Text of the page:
After his astonishing-but-not-really-astonishing shooting act in Game 4, everyone was curious to see how Russell Westbrook would come out and perform in Game 5 of the Thunder vs. Nuggets series. Would he hijack the offense like he did in Game 4, when he took 30 shots and came up short in crunch time? Would he actually defer to Kevin Durant, his more highly-regarded teammate? Would someone have to threaten to beat him up if he shot the ball with under four minutes left? Would he stunt the rise of our favorite small-market team and alter the career arc of Durant himself? (To that last question: I guess there's no harm in bringing up the issue for discussion, but it's a little early, don't you think?).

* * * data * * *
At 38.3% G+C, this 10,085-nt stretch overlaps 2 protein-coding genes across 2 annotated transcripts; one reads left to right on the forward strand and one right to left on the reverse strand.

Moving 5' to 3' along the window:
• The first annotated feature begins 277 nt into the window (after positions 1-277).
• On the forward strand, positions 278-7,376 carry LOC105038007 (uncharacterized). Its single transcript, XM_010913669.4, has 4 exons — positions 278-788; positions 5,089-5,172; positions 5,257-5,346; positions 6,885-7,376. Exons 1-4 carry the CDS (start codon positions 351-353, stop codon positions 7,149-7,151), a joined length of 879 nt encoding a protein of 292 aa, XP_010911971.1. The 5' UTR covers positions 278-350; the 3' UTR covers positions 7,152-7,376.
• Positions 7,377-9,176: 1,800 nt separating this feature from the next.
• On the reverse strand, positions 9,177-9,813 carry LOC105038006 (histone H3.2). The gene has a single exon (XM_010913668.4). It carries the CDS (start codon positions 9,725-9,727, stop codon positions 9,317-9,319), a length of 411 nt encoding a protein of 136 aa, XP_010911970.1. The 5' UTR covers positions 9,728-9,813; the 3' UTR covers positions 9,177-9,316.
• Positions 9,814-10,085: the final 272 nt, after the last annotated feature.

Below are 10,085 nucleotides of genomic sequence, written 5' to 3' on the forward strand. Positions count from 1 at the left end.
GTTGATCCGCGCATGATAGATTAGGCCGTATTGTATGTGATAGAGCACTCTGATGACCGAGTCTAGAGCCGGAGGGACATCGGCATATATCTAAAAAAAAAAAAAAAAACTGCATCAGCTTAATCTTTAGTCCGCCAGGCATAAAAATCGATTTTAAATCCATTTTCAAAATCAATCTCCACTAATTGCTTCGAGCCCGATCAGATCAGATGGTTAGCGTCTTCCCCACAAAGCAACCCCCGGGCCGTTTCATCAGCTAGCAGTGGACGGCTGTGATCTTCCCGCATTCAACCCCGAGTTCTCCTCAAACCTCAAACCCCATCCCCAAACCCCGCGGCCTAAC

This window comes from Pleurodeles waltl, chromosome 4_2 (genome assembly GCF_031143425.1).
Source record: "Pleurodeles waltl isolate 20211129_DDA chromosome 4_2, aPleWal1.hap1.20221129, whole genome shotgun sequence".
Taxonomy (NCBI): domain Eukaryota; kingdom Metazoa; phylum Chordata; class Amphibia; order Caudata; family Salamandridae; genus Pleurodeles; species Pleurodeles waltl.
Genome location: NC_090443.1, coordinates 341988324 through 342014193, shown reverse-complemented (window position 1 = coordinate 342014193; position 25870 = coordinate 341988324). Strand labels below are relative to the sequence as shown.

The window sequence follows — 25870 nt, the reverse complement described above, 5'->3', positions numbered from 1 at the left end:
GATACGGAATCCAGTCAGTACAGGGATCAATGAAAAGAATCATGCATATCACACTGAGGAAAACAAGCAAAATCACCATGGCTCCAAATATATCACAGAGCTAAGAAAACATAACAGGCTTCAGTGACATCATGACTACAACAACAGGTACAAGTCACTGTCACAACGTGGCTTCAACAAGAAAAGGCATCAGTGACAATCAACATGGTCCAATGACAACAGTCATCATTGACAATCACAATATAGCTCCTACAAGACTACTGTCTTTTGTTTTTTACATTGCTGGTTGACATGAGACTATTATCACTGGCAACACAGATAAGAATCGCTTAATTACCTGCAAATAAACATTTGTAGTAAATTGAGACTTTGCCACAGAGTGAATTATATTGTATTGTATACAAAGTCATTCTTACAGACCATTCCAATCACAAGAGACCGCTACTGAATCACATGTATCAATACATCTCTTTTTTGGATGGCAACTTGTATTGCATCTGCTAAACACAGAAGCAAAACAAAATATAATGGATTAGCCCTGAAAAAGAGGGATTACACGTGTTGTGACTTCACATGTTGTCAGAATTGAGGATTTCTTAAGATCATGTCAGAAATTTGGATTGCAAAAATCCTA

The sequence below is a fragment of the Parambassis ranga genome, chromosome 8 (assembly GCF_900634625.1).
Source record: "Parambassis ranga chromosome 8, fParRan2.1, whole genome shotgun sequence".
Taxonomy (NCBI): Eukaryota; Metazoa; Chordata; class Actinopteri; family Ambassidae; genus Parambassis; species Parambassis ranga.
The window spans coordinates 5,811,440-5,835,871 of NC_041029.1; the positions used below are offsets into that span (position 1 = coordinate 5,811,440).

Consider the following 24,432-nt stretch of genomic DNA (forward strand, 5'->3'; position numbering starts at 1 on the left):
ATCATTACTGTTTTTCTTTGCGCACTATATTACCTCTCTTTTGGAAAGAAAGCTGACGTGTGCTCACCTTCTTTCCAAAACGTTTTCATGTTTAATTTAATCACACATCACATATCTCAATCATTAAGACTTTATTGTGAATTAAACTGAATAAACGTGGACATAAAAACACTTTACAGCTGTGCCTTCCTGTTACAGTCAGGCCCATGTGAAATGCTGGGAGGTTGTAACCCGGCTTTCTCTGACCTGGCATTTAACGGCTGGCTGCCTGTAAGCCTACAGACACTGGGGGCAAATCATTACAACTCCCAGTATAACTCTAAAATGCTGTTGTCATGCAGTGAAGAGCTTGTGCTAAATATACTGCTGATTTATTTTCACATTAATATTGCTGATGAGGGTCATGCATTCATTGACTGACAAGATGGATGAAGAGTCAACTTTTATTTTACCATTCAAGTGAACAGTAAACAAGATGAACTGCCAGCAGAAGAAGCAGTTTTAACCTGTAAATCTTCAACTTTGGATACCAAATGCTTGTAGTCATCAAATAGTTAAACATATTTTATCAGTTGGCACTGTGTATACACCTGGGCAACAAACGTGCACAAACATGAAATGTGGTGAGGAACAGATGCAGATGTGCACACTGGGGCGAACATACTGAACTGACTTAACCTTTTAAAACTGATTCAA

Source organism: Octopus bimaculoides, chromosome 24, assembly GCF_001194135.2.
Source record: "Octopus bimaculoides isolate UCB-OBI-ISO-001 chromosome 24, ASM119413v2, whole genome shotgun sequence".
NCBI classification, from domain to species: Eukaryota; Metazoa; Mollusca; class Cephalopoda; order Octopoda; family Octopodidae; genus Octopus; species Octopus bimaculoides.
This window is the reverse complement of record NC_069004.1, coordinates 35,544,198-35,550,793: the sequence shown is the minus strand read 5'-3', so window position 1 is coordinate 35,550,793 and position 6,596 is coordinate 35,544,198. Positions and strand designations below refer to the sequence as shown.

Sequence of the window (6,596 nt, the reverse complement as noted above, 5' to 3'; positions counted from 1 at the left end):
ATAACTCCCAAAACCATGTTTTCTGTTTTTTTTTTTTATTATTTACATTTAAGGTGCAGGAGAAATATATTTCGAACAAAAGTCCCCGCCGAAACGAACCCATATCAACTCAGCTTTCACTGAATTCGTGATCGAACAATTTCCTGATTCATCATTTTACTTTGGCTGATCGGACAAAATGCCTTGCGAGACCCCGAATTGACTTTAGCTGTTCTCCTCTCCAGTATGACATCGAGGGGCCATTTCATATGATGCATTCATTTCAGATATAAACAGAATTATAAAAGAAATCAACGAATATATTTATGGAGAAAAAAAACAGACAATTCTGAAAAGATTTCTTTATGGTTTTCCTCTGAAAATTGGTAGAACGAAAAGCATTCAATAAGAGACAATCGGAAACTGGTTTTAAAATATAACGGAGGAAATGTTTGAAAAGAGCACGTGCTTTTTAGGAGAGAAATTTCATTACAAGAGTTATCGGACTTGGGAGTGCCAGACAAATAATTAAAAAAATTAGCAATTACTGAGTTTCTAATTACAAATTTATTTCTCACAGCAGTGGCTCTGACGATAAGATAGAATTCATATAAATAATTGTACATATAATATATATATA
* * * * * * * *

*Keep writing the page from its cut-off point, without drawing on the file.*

In the end, Westbrook struggled. He forced things most of the game, shooting just 3-15 and dropping just four assists. He did defer in crunch time, though, ending zero possessions in the final three minutes as Durant took over. So that's a positive, I guess. At least he recognized that he didn't have it this time. (Note: I'm not being sarcastic here. I really do think this was an example of growth and a sign that his issue is more inexperience than selfishness).
Theories flew about what was causing Westbrook to play so poorly. Charles Barkley speculated that he was pouting about the criticism that he shot too much, and decided to prove a point. Kenny Smith said he was listening to the negative press too much and allowing it to affect his game. Both thought Westbrook desperately needed a few days off to calm himself down. I think we're seeing a 22-year old converted point guard have a couple bad games in a high-pressure situation for the first time in his career. No more, no less.
Still, given what we did see, this issue will certainly show itself again. Let's just hope we have more patience for Westbrook to work through it than we had these last few days.